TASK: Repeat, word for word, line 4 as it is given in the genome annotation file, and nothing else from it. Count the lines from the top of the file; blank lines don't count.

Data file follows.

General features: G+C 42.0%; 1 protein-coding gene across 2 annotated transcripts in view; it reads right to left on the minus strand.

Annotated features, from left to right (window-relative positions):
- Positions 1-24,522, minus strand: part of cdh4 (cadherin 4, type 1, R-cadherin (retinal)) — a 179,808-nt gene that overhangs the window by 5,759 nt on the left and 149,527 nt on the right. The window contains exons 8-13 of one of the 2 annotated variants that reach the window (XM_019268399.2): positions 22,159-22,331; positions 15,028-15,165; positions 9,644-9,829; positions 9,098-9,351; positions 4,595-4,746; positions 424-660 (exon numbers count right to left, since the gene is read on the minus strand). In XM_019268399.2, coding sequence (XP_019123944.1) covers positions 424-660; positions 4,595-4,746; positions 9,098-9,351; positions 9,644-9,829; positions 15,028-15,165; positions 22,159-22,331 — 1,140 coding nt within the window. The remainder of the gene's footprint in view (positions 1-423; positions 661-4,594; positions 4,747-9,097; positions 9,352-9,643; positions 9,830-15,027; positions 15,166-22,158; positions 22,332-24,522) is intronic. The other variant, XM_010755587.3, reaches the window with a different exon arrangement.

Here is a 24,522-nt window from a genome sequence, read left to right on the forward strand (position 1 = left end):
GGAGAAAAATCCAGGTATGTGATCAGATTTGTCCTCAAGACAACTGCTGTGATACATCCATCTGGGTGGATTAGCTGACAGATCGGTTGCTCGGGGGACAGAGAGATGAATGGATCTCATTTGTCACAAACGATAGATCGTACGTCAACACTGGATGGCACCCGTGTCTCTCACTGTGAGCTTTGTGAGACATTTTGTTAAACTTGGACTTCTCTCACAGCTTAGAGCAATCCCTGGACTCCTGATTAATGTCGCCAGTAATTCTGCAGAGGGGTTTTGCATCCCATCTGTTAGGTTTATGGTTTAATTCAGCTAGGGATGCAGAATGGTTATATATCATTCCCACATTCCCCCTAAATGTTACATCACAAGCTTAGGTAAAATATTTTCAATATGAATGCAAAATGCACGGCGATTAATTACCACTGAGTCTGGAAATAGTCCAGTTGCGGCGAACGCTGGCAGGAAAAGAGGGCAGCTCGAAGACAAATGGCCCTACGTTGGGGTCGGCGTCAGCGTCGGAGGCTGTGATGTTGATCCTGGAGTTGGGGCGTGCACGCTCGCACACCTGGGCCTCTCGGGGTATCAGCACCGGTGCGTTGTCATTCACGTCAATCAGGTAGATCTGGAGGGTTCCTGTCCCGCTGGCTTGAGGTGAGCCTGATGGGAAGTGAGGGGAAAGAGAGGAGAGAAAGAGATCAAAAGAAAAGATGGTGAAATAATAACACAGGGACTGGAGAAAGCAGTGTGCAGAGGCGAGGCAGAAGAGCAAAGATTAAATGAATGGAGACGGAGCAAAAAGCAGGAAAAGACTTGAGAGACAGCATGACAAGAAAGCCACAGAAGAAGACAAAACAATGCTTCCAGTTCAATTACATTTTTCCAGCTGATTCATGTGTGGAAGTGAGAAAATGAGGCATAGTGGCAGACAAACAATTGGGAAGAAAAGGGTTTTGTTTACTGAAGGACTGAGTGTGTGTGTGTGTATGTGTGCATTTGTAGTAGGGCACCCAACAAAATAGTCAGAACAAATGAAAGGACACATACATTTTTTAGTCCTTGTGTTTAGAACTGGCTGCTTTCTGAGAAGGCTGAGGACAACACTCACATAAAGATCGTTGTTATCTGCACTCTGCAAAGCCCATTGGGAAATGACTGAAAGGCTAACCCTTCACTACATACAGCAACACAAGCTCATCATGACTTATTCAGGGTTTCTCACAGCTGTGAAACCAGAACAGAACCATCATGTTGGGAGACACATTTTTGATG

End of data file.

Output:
Here is a 24,522-nt window from a genome sequence, read left to right on the forward strand (position 1 = left end):